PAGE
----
The Novel Coronavirus now also known as COVID 19 is wreaking havoc not only with everyone’s physical health, but it’s bringing us down mentally because of the self-isolation, financially because of all the economical loses countries will face because of lockdowns and quarantines, and now morally since all of our favorite events are being canceled to avoid crowds and subsequent spreading of the virus. Let’s talk about the events that got canceled because of the coronavirus.
First of all – South by Southwest, the annual media festival in Austin, Texas, that has events happening all over the city got canceled because of the outbreak. This happened after big sponsors like Facebook, Apple, Google and others pulled out due to the COVID 19 outbreak.
Coachella has exactly been canceled but the date of the festival got moved from April to October. So while those who have tickets still get to go, if they were planning to travel they’re going to have to change their bookings and flights for October now.
Glastonbury’s 50th-anniversary festival got canceled altogether because even if the situation improves by summer the organizers are unable to build the site right now. It takes 3 months and thousands of people to make a field into a festival location with all the facilities needed. So there’s just no way they can make it happen.
Eurovision which was set to happen between May 14th and May 16 in Rotterdam also got canceled. They’ve issued a statement saying: “Over the past few weeks, we have explored many alternative options to allow the Eurovision Song Contest to go ahead.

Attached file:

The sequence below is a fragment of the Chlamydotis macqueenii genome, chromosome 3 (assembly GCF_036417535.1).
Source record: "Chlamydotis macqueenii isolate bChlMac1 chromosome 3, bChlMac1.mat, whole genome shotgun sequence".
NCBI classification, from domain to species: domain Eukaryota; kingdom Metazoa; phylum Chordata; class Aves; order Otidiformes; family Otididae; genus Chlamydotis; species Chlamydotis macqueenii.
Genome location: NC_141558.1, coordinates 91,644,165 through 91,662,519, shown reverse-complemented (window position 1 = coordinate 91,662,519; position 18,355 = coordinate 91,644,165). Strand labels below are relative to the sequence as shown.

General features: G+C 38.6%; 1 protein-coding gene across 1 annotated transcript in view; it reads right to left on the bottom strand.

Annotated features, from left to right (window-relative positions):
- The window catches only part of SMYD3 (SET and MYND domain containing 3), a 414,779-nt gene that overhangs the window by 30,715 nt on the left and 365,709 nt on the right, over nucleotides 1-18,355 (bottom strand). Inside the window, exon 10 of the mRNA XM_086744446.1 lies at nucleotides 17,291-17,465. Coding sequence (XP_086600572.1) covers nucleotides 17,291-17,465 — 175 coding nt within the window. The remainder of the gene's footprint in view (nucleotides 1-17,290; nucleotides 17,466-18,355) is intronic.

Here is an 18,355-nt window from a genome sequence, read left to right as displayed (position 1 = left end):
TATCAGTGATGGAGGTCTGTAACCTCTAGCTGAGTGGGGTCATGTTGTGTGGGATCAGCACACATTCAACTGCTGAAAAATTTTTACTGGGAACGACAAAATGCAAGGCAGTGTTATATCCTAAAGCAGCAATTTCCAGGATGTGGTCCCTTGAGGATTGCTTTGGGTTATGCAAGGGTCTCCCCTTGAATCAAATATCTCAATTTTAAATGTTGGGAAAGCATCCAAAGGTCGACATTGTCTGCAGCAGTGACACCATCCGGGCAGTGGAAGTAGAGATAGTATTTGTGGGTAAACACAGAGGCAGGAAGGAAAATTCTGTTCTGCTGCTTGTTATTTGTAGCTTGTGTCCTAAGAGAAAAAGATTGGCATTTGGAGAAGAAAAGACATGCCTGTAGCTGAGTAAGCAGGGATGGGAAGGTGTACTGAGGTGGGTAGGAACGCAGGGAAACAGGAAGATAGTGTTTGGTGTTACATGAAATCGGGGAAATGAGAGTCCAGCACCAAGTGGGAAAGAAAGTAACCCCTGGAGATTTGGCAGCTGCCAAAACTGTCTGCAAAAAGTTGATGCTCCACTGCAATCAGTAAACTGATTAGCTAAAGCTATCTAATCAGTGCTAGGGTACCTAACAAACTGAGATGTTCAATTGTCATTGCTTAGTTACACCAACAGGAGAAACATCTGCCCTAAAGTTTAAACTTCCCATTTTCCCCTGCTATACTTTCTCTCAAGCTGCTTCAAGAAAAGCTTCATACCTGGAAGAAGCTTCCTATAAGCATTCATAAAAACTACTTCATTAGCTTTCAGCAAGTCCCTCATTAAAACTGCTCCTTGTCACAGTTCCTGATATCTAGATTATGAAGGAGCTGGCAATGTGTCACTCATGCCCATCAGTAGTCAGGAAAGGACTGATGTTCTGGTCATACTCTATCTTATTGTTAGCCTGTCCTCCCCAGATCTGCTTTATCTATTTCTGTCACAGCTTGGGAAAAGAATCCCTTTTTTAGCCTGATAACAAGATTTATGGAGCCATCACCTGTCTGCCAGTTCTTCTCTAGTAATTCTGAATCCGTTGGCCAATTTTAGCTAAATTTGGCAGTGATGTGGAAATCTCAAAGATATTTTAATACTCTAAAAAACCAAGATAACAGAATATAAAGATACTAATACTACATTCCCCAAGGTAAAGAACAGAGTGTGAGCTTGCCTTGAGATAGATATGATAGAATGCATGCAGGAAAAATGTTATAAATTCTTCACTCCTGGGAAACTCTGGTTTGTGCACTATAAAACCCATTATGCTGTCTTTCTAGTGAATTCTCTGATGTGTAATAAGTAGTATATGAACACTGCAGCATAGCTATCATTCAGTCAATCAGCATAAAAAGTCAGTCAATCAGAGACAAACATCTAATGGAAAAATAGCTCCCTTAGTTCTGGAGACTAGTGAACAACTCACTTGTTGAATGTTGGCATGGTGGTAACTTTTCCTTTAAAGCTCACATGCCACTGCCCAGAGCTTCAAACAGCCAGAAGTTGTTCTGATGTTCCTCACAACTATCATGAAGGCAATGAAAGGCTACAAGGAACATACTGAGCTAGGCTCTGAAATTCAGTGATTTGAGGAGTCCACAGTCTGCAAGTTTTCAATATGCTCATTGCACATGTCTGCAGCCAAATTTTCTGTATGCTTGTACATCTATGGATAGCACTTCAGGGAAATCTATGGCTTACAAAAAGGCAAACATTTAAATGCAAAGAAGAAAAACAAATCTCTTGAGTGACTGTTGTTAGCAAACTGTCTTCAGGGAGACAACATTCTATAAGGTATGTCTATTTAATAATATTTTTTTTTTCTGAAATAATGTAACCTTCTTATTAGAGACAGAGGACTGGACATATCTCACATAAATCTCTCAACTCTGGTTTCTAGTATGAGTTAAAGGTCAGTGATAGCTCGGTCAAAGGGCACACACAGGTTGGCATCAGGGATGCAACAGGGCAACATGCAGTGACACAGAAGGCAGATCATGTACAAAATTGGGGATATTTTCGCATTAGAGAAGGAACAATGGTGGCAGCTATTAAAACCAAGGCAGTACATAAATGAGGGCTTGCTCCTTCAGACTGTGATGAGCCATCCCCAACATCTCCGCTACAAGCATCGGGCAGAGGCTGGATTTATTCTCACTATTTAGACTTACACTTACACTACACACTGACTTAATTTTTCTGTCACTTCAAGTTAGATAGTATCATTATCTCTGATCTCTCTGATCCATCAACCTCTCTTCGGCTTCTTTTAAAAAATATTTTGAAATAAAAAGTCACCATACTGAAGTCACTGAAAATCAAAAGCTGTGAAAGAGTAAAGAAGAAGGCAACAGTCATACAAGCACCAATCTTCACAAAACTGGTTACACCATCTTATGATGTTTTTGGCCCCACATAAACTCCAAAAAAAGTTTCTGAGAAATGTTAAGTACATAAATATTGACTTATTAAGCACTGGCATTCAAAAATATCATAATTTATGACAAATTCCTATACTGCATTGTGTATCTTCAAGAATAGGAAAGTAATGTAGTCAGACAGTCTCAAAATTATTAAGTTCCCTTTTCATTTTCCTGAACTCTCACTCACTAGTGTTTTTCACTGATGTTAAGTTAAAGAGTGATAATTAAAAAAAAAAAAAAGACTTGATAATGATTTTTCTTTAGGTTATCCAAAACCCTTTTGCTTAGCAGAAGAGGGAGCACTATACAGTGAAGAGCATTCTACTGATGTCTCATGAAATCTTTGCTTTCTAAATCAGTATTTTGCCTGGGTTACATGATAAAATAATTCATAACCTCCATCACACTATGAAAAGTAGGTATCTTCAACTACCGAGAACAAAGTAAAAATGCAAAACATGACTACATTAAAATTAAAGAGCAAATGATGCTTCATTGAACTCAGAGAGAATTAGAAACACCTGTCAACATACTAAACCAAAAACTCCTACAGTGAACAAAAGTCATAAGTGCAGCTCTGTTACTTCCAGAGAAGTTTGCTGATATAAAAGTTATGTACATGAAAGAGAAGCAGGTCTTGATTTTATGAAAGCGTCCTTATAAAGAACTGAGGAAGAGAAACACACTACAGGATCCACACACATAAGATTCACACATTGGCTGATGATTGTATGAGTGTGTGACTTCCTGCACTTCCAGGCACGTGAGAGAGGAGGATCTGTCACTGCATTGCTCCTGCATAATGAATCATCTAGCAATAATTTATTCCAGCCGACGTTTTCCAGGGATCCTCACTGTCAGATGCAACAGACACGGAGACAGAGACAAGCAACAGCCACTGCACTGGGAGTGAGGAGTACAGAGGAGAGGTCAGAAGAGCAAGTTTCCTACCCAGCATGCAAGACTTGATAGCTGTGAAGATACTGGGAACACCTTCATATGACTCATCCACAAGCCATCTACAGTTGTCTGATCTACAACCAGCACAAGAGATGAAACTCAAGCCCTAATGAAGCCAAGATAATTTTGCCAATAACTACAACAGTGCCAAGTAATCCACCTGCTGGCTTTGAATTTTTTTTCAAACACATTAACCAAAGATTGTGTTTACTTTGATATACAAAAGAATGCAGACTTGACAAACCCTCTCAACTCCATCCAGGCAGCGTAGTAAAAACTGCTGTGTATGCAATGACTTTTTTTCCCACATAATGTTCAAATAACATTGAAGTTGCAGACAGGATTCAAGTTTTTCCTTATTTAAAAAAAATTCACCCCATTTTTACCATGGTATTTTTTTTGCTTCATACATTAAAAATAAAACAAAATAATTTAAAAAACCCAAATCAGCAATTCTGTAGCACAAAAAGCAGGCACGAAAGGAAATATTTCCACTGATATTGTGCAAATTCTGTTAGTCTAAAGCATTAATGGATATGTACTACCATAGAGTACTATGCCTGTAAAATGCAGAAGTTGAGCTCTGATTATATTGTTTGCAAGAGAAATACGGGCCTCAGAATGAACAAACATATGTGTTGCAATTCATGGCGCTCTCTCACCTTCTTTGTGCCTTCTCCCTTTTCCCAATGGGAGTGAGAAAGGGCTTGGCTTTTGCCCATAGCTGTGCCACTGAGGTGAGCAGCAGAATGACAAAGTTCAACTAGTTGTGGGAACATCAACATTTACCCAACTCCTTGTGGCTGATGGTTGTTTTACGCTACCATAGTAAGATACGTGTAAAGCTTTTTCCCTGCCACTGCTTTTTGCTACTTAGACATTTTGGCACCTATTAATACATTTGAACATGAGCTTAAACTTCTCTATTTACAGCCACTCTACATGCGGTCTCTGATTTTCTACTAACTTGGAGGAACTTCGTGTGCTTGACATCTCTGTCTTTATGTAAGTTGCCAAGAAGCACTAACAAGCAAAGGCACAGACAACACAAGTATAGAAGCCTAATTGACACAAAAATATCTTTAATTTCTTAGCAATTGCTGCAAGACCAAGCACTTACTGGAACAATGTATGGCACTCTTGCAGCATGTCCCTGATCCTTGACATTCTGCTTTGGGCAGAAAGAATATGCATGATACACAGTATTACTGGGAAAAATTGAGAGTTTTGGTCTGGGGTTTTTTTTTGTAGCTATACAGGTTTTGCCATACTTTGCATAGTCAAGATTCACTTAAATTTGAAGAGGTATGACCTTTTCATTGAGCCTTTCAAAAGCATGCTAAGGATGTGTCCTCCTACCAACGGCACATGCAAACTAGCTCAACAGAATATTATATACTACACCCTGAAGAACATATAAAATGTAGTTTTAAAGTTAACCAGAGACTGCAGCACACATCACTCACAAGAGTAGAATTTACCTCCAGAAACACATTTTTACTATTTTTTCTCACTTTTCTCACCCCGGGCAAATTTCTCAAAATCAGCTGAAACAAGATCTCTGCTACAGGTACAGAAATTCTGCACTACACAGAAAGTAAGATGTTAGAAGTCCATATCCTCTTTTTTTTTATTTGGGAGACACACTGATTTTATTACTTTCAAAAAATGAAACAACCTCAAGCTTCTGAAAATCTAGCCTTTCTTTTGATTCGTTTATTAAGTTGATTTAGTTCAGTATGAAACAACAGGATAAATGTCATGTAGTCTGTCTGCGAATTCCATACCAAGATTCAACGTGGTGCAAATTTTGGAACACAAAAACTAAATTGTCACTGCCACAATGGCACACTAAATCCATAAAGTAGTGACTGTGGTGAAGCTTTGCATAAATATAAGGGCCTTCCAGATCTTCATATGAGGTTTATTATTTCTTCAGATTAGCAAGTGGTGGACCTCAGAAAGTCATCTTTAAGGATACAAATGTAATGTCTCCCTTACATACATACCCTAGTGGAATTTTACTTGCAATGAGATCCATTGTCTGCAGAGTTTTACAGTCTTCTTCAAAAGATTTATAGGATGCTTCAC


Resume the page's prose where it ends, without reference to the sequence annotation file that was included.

However, the uncertainty created by the spread of COVID-19 throughout Europe – and the restrictions put in place by the governments of the participating broadcasters and the Dutch authorities – means the European Broadcasting Union (EBU) has taken the difficult decision to not continue with the live event as planned. The health of artists, staff, fans, and visitors, as well as the situation in the Netherlands, Europe, and the world, is at the heart of this decision.
We are very proud that the Eurovision Song Contest has united audiences every year, without interruption, for the past 64 years and we, like the millions of you around the world, are extremely saddened that it can not take place in May.”